The Petrography Section is focused on the research on the reconstruction of uplift and fluvial history of Saxony.
Here, work on sedimentary petrography of the ancient Elbe is of particular interest. More attention is devoted to the exploration of distal ejecta of the Ries crater, so-called tektites. This contributes to the overall understanding of the Ries impact event and its consequences for the former Central European landscape. Still a new field of work in the section is rock identification and provenance determination of archaeological material. The section‘s research topics contribute to the research activity Deep time: Evolving Earth and Palaeoenvironments within the research field Biodiversity and Earth System Dynamics.
Another area is the support of the extensive petrographic collections. The comprehensive collections of over 70,000 rocks split into several special sections. The collection of Saxonian rocks contains a large completeness of rock units from all over this state. Many of these specimens serve as unique reference samples. Of further importance are the collections of non-Saxonian rocks, of fluvial and glacial boulders and of building and decoration stones. Additionally, a collection of microscopic thin section as well as a collection for teaching and training purposes exist.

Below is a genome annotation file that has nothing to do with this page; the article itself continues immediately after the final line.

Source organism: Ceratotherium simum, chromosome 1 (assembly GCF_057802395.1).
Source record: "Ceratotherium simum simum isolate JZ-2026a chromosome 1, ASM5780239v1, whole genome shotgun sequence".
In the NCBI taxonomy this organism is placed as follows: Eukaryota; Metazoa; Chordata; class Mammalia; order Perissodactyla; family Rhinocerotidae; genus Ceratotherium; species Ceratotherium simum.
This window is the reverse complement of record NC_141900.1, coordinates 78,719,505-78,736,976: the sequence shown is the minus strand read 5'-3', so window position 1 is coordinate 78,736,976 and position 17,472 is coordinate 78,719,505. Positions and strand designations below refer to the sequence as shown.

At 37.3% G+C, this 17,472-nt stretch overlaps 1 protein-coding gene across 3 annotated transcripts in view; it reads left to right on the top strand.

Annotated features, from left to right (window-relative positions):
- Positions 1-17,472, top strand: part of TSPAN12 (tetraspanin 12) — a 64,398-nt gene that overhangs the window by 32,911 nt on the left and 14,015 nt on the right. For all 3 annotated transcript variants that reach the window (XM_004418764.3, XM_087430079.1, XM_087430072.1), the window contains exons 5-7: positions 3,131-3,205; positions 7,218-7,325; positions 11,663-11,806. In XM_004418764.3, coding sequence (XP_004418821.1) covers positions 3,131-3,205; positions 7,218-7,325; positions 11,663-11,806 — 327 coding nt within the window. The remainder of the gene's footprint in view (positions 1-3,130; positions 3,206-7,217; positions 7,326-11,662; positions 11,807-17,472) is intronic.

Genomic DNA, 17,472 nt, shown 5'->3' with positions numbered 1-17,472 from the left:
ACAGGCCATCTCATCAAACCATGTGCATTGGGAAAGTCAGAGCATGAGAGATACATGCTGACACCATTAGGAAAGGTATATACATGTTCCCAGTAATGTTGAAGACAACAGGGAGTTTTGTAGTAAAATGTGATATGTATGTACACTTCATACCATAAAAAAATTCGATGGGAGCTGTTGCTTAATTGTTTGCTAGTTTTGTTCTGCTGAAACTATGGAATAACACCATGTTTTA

The history dates back to 1560, when Elector August built the Electoral Art Chamber. In 1587, the collection of Saxonian rocks of the Swiss court sculptor and builder Giovanni Maria Nosseni was already an important component. The petrographic collections would sense recovery through the work of Ernst Kalkowsky, who acquired a large number of rock specimens and thin sections. The long-time curator of the collection, Dieter Beeger, established a comprehensive collection of building and decoration stones.
The staff of the Petrography Section are involved with teaching at universities in Saxony, particularly at the Bergakademie Freiberg Technical University and the Dresden Technical University, and take responsibilities at various forms of academic qualifications (diploma, bachelor, master and doctoral theses). There is the possibility of a scientific training for young academics at the department. Furthermore, internships are offered in the context of vocational or university education.
The laboratories of the section fulfill important service functions for research and advice, both inside and outside the institute:
For the mineral separation and grain size analysis a processing laboratory is available.
In the grinding and preparation laboratory, various cutting, grinding and polishing machines are used for polished and thin section preparation.
In the fission track laboratory, fission track data from the Saxonian basement and from the Ries crater are modeled.
The X-ray fluorescence laboratory provides analysis for geochemical composition of geological and archaeological samples.